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Shoulder Surfers: Why using the screen curtain/screen shade is important

How to prevent other students from 'shoulder surfing' in class - snooping - to see what is on your computer!

The screen curtain, also called a screen shade, is a feature that turns the display off – making the screen go black. This feature is typically used for privacy and is only available when using a screen reader. The screen reader continues to be fully functional when the screen curtain is on, even though the screen is black. Apple uses the term ‘screen curtain’ while JAWS and NVDA use the term ‘screen shade’. 

TSVI, Jennifer Soltis, recently shared her student’s experience with a screen reader curtain/shade:

“I taught my Fusion and JAWS users how to use screen shade and we talked about why you might want to use it (privacy/others spying on you). Then one student told me that she used the screen shade in one of her classes today after a student several rows back started reading her screen out loud. I’m so proud of her for using her tools and I did let the gen ed teacher know–both as an alert about the student looking at her screen and to celebrate my student’s tech skills.”

Jennifer went on to share:

“I’ve had several students recently make comments about eye charts or smaller fonts—“Wait, people can actually read that?!” They don’t always realize that other people can read their magnified work. I’m glad that I started including screen shade/work privacy in my general discussions on privacy. (I used to just talk about how your medical information, including your eye condition, is private and your teachers need to know your accommodations but it’s ok not to share details beyond that.)

Another creative TSVI commented that she calls these snooping onlookers, ‘shoulder surfers’. What a fun way to think about potential snoopers! In the classroom, ‘shoulder surfers’ can be a polite way to start a discussion about privacy when taking tests or completing assignments.

Pros and Cons of using a screen curtain/shade in the classroom

Mainstream classroom teachers should be made aware of the screen curtain/shade and why a student may use this feature in the classroom. Depending on your student, you might need to create clear guidelines for when the screen curtain/shade should or should not be used.

While personal privacy is typically why we encourage students to use the screen curtain/shade, there are other reasons. Enabling the screen curtain saves battery power; the brighter the screen, the more drain on the battery. For students with residual vision, turning on the screen curtain, forces the student to listen to the screen reader announcements and to learn the screen reader commands. There might be a time that a peer might make a hurtful comment about the large font size. And, unfortunately, there are instances that another student might take the opportunity to cheat by looking at your student’s screen.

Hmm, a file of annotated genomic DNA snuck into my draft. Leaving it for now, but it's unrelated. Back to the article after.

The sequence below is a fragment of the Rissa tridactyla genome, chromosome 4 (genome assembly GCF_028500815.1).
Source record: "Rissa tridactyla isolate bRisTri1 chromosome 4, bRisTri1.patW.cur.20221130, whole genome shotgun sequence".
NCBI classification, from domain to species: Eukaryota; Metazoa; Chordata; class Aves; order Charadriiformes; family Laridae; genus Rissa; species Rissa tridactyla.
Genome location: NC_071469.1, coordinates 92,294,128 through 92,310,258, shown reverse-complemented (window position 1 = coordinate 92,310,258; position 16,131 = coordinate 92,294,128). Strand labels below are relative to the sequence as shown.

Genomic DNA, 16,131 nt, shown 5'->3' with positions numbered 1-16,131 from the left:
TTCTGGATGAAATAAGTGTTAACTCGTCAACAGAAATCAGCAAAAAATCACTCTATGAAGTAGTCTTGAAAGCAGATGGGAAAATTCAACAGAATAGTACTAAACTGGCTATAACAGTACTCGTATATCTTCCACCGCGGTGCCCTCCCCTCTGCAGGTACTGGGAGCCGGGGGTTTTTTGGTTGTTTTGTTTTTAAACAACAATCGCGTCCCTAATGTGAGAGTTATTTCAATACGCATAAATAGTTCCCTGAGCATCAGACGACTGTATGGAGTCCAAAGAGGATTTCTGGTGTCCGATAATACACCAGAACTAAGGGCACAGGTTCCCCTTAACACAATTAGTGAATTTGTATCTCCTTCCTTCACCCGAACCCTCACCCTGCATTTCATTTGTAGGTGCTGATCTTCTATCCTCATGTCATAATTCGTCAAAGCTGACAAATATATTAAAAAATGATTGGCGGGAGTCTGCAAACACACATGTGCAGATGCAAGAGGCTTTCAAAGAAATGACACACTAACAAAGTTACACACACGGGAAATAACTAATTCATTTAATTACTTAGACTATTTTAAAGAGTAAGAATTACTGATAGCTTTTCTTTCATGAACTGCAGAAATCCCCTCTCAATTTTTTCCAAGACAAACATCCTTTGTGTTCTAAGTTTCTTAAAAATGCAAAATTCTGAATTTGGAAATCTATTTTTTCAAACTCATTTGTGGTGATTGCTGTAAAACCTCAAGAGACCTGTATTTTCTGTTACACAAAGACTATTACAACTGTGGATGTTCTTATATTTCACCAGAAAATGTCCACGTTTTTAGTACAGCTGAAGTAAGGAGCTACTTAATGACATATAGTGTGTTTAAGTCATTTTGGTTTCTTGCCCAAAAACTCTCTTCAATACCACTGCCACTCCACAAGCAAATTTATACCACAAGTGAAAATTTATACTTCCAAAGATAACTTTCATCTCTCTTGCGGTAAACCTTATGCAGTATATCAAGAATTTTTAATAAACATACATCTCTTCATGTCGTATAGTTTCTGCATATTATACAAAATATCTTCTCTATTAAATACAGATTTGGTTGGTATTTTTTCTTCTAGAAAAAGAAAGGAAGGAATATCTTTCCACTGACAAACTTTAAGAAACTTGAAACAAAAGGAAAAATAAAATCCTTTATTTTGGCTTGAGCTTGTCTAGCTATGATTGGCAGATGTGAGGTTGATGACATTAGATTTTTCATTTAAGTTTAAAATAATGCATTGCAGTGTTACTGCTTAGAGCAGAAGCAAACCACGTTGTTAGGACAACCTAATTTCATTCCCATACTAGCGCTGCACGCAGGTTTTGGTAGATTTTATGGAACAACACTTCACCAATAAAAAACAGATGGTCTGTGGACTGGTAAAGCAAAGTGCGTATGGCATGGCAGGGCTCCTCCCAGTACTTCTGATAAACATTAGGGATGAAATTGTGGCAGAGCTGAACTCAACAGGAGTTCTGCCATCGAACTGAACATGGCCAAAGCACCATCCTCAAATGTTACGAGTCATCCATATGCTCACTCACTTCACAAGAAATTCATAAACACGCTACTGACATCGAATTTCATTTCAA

BLV students are just like their peers – you may work with a student who tries to be sneaky! This student might decide to surf the web or message a friend instead of completing an assignment in class. With the screen curtain activated, the classroom teacher does not know what the student is actually doing on the computer. At any time, the classroom teacher can and should ask the student to turn off the screen curtain, to make sure that the student stays on track. Educators frequently “shoulder surf” to determine if a student needs assistance as they complete their assignments.


Different screen readers have different commands to turn the screen curtain/shade on and off. 

JAWS Screen Shade 

There are several options:


To ask NVDA to turn on screen curtain while using it, go to NVDA menu > Preferences  > Settings > Screen Curtain. Check “use screen curtain” checkbox to enable or disable the screen curtain.

Editor’s Note: To my knowledge there is not a specific keyboard command that toggles the Screen Curtain on and off. If there is a keyboard command, let us know!

VoiceOver on a Mac

VoiceOver on iOS

(iPad and iPhone)

Note: The action for the 3-finger gesture is the only action that changes according to whether the Zoom settings is turned on or off. Zoom uses three-finger gestures to activate, change the level of magnification, and to scroll the screen. The Zoom setting is found in the Settings app > Accessibility > Zoom (toggle on or off). 

Android Talkback

by Diane Brauner

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